The immediate impact of the conflict on China is likely to be relatively small, the IMF said on Thursday.
The global economic fallout of the war in Ukraine is expected to negatively impact India’s economy, while the immediate impact of the conflict on China is likely to be relatively small, the IMF said on Thursday.
“The global economic fallout of the war is expected to negatively impact India’s economy through a number of channels, which differ from those impacting the Indian economy during COVID-19,” Gerry Rice, International Monetary Fund’s Director of the Communications Department, told reporters here.
Rice said the sharp rise in global oil prices represents an important trade shock with macro-economic implications.
It will lead to higher inflation and current account deficit, he said as Russia launched a “special military operation” against Ukraine on February 24.
“But the impact on the current account could potentially be partially offset by favourable movements in prices of commodities that India exports, for example, wheat,” he said.
Rice said that the negative impact of the war in Ukraine on the US, the EU and Chinese economies could dampen external demand for India’s exports, while supply chain disruptions could negatively impact India’s import volumes and prices.
“There’s also the question of tightening financial conditions and heightened uncertainty, which can affect domestic demand and the fiscal position through higher borrowing costs and reduced confidence,” he said.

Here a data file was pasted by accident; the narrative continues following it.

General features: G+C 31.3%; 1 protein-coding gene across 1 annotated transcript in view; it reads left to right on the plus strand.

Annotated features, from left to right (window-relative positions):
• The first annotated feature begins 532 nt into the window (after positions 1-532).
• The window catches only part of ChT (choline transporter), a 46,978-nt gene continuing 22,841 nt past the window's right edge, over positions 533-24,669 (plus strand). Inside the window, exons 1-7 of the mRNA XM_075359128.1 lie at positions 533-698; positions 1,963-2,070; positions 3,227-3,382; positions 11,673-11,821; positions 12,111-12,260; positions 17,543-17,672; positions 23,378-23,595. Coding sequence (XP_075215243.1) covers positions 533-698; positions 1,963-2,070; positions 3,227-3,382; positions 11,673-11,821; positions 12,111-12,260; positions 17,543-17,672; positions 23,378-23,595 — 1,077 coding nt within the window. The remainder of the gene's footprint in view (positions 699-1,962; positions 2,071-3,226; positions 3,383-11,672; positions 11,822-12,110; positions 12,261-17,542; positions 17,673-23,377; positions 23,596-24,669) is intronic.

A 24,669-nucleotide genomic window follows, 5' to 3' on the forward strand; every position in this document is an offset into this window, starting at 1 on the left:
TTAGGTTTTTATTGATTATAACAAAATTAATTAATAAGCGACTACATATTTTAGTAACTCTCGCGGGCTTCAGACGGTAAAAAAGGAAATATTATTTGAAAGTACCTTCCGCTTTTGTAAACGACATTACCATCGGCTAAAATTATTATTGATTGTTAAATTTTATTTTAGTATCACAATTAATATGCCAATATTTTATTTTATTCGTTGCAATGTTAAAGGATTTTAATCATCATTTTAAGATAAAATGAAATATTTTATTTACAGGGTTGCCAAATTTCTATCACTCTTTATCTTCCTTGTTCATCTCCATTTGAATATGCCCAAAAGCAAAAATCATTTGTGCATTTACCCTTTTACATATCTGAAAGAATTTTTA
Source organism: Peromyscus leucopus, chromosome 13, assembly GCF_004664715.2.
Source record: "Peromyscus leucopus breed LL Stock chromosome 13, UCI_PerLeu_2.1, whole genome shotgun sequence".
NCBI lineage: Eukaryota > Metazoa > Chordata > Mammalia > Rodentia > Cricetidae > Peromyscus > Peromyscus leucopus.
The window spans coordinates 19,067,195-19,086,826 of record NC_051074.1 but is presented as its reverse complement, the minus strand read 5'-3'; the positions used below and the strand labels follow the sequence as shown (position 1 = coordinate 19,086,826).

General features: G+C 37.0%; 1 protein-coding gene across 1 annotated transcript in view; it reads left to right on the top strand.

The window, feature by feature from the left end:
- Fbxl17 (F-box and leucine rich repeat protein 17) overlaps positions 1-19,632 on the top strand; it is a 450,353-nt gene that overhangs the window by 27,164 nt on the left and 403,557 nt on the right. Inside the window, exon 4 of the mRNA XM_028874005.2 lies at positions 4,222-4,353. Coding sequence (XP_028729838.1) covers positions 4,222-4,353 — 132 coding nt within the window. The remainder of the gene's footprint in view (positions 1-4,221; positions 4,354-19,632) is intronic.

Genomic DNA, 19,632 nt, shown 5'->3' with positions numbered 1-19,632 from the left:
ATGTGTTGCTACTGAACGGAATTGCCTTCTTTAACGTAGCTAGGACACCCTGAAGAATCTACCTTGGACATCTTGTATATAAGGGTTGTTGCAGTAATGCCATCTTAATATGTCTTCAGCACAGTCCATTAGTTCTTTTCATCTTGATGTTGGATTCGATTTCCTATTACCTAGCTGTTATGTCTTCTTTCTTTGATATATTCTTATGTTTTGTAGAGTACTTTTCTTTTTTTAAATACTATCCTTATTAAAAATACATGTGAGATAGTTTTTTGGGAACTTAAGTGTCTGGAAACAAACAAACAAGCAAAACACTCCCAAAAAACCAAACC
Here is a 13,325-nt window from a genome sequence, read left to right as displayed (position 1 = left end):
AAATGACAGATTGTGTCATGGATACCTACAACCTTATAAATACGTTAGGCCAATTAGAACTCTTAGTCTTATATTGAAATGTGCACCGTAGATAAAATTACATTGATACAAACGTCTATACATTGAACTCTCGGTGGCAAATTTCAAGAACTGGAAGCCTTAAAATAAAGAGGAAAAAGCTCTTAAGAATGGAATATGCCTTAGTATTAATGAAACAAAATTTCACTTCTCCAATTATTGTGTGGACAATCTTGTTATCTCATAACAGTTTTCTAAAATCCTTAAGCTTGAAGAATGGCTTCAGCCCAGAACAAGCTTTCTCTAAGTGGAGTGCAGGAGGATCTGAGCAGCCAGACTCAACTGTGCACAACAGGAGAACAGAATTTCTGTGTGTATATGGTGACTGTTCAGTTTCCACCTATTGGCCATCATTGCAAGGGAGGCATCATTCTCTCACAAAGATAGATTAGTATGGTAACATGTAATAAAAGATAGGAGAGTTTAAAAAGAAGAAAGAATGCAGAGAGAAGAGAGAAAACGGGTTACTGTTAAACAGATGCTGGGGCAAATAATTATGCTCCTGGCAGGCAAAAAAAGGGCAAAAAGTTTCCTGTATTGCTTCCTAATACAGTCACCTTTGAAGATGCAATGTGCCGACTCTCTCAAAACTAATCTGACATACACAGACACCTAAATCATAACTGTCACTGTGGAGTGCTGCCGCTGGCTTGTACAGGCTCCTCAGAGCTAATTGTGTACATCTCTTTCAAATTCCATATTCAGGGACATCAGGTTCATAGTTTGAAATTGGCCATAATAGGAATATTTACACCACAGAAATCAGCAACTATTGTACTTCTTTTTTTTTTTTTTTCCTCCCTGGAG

According to the IMF, there’s a great deal of uncertainty around the outlook for India.
“In summary, I think there’s a great deal of uncertainty around the outlook for India. That uncertainty is clearly I would describe it as elevated and will depend again on the magnitude and persistence of the shock, and whether other macroeconomic risks materialise. And of course on the policies of the government in response to this difficult situation,” Rice said.
On the other hand, the IMF said the immediate impact of the war on China will be less.
“The immediate impact of the conflict on China is likely to be relatively small. The higher oil price could affect domestic consumption and investment going forward, but price caps will limit the impact, Rice added.
According to the IMF official, overall, Chinese exports to Russia are a relatively small share of exports overall.
“However, China would be affected if trade partner growth were to slow significantly, serious supply side disruptions were to emerge, or global financial markets were more severely impacted, ” Rice said.
The IMF is expected to come out with its latest report on economic outlook next month.
Rice said the IMF’s growth forecast is likely to be revised down next month.
“That’s when we’ll be able to offer a fuller picture of the impact of the war for the global economy and for developing countries,” he said.
Clearly, the crisis adds to the already difficult trade-offs in Asia; with rising inflation, limited fiscal space and the prospect of rising global interest rates amid high public and corporate debt.
“The severity and duration of the conflict will be a key factor to whether Asian central banks can look past this current rise in commodity prices in China,” Rice said.
The US and other Western countries have imposed severe economic sanctions on Russia to punish Moscow for invasion of Ukraine.